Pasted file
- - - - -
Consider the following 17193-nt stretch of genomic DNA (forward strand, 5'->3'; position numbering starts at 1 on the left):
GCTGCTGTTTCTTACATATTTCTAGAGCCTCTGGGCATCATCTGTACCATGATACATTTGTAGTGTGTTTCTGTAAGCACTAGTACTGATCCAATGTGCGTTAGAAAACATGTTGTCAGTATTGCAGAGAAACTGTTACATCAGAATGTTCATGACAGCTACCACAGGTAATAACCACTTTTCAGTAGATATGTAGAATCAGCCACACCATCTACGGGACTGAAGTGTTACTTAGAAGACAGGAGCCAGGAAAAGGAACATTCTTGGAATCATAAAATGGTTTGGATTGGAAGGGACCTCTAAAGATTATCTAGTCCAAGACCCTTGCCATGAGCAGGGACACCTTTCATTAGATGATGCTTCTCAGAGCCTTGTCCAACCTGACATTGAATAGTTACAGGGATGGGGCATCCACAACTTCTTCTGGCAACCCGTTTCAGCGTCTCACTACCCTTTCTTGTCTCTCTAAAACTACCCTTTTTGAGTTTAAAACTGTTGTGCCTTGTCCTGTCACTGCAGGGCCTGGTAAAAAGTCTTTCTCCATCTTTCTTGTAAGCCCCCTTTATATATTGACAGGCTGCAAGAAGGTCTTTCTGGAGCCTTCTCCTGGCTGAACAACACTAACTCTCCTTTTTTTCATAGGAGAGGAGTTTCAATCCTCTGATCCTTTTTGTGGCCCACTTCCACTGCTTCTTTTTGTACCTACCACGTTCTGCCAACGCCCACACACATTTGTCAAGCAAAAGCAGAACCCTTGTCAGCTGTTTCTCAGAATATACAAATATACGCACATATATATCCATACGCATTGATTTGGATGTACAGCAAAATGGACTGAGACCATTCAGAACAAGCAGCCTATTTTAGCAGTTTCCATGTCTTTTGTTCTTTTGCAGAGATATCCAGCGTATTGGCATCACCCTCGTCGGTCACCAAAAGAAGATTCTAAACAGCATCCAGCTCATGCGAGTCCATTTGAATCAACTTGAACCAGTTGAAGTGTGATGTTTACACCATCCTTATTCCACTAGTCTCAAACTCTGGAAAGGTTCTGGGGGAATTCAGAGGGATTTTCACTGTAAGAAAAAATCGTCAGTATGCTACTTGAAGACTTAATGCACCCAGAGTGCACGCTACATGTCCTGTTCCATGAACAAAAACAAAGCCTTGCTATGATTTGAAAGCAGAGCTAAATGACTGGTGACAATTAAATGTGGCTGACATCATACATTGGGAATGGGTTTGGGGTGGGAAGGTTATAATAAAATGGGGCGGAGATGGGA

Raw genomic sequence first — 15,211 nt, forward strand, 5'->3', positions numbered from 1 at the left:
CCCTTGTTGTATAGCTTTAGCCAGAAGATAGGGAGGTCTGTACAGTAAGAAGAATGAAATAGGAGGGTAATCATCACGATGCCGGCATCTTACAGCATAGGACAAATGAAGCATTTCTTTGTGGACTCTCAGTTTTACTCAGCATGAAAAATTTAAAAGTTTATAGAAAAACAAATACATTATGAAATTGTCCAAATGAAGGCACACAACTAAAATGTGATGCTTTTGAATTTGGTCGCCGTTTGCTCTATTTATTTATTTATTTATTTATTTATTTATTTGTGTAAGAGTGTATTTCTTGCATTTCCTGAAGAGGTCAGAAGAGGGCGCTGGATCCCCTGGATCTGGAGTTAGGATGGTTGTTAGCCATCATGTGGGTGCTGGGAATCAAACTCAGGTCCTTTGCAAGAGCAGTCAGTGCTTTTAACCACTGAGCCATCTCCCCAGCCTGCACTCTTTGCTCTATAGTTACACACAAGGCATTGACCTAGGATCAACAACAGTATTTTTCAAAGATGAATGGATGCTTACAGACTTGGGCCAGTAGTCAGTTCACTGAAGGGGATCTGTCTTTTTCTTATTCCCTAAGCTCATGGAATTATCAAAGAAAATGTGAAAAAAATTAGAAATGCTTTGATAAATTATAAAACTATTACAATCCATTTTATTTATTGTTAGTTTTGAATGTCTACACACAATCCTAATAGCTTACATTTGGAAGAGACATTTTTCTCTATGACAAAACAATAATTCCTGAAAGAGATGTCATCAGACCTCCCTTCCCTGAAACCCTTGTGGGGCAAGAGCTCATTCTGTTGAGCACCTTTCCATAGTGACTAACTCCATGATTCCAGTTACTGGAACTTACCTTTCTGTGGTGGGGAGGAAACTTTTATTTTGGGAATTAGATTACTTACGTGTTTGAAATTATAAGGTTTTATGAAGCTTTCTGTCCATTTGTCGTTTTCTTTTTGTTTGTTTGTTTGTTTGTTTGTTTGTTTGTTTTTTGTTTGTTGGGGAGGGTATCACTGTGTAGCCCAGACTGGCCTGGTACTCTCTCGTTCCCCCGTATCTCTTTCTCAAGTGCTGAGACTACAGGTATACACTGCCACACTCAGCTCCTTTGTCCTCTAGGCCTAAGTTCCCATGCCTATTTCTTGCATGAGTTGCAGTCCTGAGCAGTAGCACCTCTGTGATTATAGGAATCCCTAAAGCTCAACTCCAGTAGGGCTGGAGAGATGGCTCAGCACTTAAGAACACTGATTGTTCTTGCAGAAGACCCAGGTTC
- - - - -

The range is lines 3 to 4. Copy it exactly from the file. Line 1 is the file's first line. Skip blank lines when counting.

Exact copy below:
Raw genomic sequence first — 15,211 nt, forward strand, 5'->3', positions numbered from 1 at the left:
CCCTTGTTGTATAGCTTTAGCCAGAAGATAGGGAGGTCTGTACAGTAAGAAGAATGAAATAGGAGGGTAATCATCACGATGCCGGCATCTTACAGCATAGGACAAATGAAGCATTTCTTTGTGGACTCTCAGTTTTACTCAGCATGAAAAATTTAAAAGTTTATAGAAAAACAAATACATTATGAAATTGTCCAAATGAAGGCACACAACTAAAATGTGATGCTTTTGAATTTGGTCGCCGTTTGCTCTATTTATTTATTTATTTATTTATTTATTTATTTGTGTAAGAGTGTATTTCTTGCATTTCCTGAAGAGGTCAGAAGAGGGCGCTGGATCCCCTGGATCTGGAGTTAGGATGGTTGTTAGCCATCATGTGGGTGCTGGGAATCAAACTCAGGTCCTTTGCAAGAGCAGTCAGTGCTTTTAACCACTGAGCCATCTCCCCAGCCTGCACTCTTTGCTCTATAGTTACACACAAGGCATTGACCTAGGATCAACAACAGTATTTTTCAAAGATGAATGGATGCTTACAGACTTGGGCCAGTAGTCAGTTCACTGAAGGGGATCTGTCTTTTTCTTATTCCCTAAGCTCATGGAATTATCAAAGAAAATGTGAAAAAAATTAGAAATGCTTTGATAAATTATAAAACTATTACAATCCATTTTATTTATTGTTAGTTTTGAATGTCTACACACAATCCTAATAGCTTACATTTGGAAGAGACATTTTTCTCTATGACAAAACAATAATTCCTGAAAGAGATGTCATCAGACCTCCCTTCCCTGAAACCCTTGTGGGGCAAGAGCTCATTCTGTTGAGCACCTTTCCATAGTGACTAACTCCATGATTCCAGTTACTGGAACTTACCTTTCTGTGGTGGGGAGGAAACTTTTATTTTGGGAATTAGATTACTTACGTGTTTGAAATTATAAGGTTTTATGAAGCTTTCTGTCCATTTGTCGTTTTCTTTTTGTTTGTTTGTTTGTTTGTTTGTTTGTTTGTTTTTTGTTTGTTGGGGAGGGTATCACTGTGTAGCCCAGACTGGCCTGGTACTCTCTCGTTCCCCCGTATCTCTTTCTCAAGTGCTGAGACTACAGGTATACACTGCCACACTCAGCTCCTTTGTCCTCTAGGCCTAAGTTCCCATGCCTATTTCTTGCATGAGTTGCAGTCCTGAGCAGTAGCACCTCTGTGATTATAGGAATCCCTAAAGCTCAACTCCAGTAGGGCTGGAGAGATGGCTCAGCACTTAAGAACACTGATTGTTCTTGCAGAAGACCCAGGTTC